The other main difference between Carnival Horizon and Carnival Vista relates to hull coatings – the former uses Hempel’s silicone hull coating, which uses a combination of hydrogel and silicone technology to combat fouling. A hydro gel microlayer prevents fouling organisms firmly adhering while the silicone polymers facilitate self-cleaning. This allows a longer period between drydock, Mr Lunardi said, because silicone paint can last more than five years.

Carnival Vista uses a “traditional” Hempel self-polishing antifouling tin-free coating. The principle on which the traditional self-polishing antifouling paint works is chemical, while the silicone one is mechanical, which means that it is a more environmentally friendly process.

A new hull

Apart from these aspects, Carnival Horizon shares technical innovations with Carnival Vista. One aspect that Mr Lunardi particularly drew attention to was the Vista-class hull. “It was very challenging to find the right hull lines,” he explained. The main reason for this was the hull had to optimised for two design points: its service speed of 18 knots and a maximum speed of 22.6 knots.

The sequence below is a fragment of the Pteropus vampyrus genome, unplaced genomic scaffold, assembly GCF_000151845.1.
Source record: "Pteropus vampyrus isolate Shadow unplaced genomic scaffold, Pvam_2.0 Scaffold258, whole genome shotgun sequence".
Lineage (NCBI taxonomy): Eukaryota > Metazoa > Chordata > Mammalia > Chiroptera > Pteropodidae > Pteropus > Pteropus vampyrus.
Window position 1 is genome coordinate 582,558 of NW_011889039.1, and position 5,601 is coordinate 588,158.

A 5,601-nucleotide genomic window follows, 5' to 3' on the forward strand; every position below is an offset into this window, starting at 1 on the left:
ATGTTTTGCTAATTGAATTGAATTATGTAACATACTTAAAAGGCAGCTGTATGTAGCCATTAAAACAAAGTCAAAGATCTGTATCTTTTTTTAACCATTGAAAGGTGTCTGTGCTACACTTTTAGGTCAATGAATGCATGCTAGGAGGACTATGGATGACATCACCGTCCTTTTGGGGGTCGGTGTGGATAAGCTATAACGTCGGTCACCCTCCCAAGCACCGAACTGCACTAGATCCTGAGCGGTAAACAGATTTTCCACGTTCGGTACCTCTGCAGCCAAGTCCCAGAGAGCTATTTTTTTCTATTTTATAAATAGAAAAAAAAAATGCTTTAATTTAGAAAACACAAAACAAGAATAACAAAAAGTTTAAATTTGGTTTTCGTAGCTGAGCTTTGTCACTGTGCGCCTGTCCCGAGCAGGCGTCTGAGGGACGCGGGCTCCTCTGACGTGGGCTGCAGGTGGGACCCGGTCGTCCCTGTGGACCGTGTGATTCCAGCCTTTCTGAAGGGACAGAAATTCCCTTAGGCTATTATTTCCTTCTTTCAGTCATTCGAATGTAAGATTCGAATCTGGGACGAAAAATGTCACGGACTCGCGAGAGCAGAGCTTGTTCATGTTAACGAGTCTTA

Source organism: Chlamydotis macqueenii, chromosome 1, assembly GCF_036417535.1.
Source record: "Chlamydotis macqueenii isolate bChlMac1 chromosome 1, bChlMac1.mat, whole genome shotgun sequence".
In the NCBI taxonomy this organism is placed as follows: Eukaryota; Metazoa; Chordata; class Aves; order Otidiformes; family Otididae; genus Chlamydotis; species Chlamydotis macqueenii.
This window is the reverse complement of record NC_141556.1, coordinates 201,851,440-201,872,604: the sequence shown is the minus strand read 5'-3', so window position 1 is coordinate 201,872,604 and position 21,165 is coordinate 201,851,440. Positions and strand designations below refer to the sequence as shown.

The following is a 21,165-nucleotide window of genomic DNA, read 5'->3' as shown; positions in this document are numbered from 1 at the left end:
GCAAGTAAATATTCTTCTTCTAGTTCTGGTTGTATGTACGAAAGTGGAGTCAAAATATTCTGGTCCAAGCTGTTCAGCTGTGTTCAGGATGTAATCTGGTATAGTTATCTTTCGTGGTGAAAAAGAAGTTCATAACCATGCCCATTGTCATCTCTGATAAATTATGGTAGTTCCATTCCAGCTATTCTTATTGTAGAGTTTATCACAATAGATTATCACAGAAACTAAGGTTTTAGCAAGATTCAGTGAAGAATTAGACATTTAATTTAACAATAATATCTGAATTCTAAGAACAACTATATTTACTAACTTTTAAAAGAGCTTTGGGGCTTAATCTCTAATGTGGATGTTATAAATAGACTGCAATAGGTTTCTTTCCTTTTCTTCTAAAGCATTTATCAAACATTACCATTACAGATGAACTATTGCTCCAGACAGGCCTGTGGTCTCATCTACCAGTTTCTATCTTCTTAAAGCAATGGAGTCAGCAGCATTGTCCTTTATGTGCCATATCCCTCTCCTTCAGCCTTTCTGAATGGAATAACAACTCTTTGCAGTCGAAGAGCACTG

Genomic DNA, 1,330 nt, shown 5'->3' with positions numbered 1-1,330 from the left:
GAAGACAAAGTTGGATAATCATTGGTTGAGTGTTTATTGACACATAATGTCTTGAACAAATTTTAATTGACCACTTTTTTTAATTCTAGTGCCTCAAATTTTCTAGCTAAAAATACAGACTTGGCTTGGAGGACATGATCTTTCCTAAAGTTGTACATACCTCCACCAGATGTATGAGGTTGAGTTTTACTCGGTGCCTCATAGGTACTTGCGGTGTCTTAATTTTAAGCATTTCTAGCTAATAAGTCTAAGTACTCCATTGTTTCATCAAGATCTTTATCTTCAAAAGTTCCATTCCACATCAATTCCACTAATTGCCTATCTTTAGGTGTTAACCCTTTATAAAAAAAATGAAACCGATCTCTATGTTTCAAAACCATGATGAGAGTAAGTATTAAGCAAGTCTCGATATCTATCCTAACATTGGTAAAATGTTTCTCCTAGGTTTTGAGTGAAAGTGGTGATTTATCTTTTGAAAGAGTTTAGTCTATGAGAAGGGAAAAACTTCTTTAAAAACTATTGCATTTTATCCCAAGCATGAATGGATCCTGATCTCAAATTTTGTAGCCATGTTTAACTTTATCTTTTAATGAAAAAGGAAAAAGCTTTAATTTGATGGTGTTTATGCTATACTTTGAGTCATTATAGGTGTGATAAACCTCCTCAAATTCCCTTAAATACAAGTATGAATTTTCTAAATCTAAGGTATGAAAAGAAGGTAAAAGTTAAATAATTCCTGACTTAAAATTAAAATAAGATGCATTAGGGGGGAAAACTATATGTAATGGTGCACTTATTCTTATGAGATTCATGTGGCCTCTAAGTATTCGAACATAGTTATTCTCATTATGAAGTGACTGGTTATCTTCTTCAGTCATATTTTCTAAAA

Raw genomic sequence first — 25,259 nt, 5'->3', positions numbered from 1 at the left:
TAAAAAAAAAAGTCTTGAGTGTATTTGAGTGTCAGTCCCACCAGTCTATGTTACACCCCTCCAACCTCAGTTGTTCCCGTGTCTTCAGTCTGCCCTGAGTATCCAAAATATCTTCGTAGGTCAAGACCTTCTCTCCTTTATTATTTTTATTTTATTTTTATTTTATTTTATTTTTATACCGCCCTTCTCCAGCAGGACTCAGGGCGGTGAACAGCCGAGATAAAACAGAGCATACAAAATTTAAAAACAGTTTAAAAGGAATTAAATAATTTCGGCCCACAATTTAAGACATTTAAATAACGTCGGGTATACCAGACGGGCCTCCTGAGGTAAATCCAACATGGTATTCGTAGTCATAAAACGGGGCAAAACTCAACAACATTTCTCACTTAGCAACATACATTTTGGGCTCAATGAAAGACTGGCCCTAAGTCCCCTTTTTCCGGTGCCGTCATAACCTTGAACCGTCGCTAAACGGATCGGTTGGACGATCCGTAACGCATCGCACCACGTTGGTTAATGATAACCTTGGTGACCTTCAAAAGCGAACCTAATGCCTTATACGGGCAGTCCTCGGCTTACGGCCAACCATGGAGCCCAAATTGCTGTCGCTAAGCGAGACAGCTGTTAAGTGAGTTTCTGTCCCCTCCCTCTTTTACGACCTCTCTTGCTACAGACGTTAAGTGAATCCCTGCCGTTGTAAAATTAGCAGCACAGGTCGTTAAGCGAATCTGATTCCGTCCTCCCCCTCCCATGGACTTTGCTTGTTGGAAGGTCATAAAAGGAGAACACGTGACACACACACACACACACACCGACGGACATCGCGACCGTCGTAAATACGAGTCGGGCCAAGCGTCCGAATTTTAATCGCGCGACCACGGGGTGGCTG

Mr Lunardi continued “This was really challenging in terms of testing and finding the right shape of the bulb and involved an external consultancy to help with knowledge.”

Extensive use of CFD calculations and in-tank model testing were deployed. “We fine-tuned the solution through several adjustments. We had to make sure that the hull lines met both service speed and maximum speed, so we needed to find the right compromise between different configurations.”

This led to a “different” and “new” hull shape compared to the rest of Carnival Cruise Lines’ fleet. In order to optimise it to meet the speed range, the bulb is more narrow than usual, compared with the usual cruise ship bulb.

An engine configuration was chosen to benefit the hull optimisation on Carnival Horizon. It consists of five MAN Diesel & Turbo engines, with two engines providing 16.8 MW of power each plus three smaller engines rated at 9.6 MW each. The two engines are type 14V48/60CR and the three are type 8L48/60CR. They are placed in the aft third of the vessel.